[picapp align=”right” wrap=”true” link=”term=ben+tate&iid=7454505″ src=”8/2/4/b/Outback_Bowl_9c03.jpg?adImageId=11996899&imageId=7454505″ width=”234″ height=”187″ /]7. Ben Tate, Auburn Tate projects as a 12-15 carry per game back in a rush heavy offense, but his speed-power combination more than covers for his perceived limitations as a receiver and outside runner. Tate offers additional value as an unconventional third down back who could convert third and medium plays either on the ground or as a receiver through the air, and offers strong blocking in those passing downs. Tate doesn’t stand out on film in a way that would ever make a team satisfied to have him as a number one back, but as a complementary player, few offer a skill set suited to the role than Ben Tate.
[picapp align=”right” wrap=”true” link=”term=dwyer&iid=7465397″ src=”5/1/4/b/Orange_Bowl_add4.jpg?adImageId=11996933&imageId=7465397″ width=”234″ height=”156″ /]8. Jonathon Dwyer, Georgia Tech If spread option quarterbacks are still considered too different to evaluate properly, then Paul Johnson getting the job at a school that routinely produces NFL skill players is about the worst thing to ever happen to the scouting community. Dwyer played a position called “B” back, which doesn’t exist in professional football. Like I said: you thought the spread was radical. Dwyer is neither explosive nor cut out to be an every down back, but in short yardage, his power-elusiveness combination makes him one of the best options in the draft. Additionally, if any player in this class was cut out to contribute as an up-back as well as a tailback, it’s Dwyer. His blocking might be his best attribute, though, a lot of that value in college was as a lead blocker. Also, if you ever decide to run the option, it helps to have someone in the organization that can teach it, right?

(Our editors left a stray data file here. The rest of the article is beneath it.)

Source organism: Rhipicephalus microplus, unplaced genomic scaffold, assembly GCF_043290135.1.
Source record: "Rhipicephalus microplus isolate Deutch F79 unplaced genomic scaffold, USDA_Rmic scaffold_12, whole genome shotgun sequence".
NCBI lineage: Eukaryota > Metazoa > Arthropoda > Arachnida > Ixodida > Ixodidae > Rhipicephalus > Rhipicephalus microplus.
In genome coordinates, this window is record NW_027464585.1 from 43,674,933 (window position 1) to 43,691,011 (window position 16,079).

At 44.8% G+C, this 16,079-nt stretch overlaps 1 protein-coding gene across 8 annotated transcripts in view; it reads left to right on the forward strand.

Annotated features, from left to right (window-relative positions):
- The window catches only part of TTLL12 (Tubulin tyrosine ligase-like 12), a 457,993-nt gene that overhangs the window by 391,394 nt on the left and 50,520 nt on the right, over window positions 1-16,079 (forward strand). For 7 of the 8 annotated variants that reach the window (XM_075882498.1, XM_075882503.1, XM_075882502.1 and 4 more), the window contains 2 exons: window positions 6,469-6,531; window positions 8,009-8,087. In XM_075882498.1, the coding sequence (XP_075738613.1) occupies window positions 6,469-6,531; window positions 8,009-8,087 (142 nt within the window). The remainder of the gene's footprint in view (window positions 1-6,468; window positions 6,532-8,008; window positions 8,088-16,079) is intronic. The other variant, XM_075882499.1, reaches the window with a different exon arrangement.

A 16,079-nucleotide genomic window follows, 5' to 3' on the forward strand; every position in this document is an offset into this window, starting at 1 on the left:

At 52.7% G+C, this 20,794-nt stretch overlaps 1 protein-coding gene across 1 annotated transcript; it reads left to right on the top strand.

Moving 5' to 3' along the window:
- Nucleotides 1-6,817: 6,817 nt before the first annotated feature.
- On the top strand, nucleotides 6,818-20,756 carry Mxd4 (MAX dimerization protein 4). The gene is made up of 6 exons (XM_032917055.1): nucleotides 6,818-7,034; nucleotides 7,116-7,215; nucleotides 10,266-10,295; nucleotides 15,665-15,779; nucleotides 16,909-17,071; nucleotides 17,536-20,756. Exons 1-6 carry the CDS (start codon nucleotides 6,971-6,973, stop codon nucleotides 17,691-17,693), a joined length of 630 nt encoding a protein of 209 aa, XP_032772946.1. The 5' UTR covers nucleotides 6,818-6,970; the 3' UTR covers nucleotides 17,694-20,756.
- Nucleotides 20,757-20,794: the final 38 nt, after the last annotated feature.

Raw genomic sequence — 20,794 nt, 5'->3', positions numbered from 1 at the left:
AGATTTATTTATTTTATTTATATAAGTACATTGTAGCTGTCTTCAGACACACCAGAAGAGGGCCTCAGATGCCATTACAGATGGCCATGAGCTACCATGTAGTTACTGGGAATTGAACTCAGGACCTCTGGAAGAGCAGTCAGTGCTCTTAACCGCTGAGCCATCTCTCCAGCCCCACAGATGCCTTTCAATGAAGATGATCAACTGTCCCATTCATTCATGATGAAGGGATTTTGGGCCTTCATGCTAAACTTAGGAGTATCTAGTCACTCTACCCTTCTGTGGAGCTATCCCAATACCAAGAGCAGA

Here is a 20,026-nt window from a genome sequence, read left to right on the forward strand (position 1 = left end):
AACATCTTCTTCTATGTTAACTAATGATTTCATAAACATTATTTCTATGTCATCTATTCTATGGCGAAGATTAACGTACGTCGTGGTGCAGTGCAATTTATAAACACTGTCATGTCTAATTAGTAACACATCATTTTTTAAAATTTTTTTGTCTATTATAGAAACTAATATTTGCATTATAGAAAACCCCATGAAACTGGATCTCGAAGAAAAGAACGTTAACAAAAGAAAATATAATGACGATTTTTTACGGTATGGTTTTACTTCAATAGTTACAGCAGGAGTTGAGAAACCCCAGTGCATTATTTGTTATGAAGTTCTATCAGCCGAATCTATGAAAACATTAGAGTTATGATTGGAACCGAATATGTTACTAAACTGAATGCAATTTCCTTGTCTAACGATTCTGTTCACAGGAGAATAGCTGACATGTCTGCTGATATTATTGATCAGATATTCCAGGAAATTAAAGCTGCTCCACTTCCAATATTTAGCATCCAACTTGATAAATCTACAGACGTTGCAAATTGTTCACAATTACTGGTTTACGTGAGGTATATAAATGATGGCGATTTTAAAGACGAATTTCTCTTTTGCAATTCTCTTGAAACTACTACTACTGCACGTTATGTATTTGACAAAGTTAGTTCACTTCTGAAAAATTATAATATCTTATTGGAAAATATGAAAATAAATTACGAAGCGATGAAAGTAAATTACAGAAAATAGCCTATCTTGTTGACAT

[picapp align=”right” wrap=”true” link=”term=joe+mcknight&iid=7405704″ src=”0/0/b/0/Stanford_v_USC_e3e4.jpg?adImageId=11996951&imageId=7405704″ width=”234″ height=”173″ /]9. Joe McKnight, USC Seems like just yesterday that McKnight was a stud blue-chipper from Louisiana who garnered the number one overall ranking for a few recruiting sites, right around names of future first round draft choices such as: Clausen, Berry, Dunlap, Griffen, Haden, and Benn. McKnight is still a great professional prospect, but enters the draft without any of the luster he brought to USC…or for that matter, without the luster of any of the names above. He had his moments at USC, but if Reggie Bush embodies the era of dominance during his three year career as a Trojan, McKnight’s relative yawner of a career reflects the last three years of USC Football. As for the pros though: I’d bet on him having a better career than Bush. He should get cracking, as he’s down a championship already.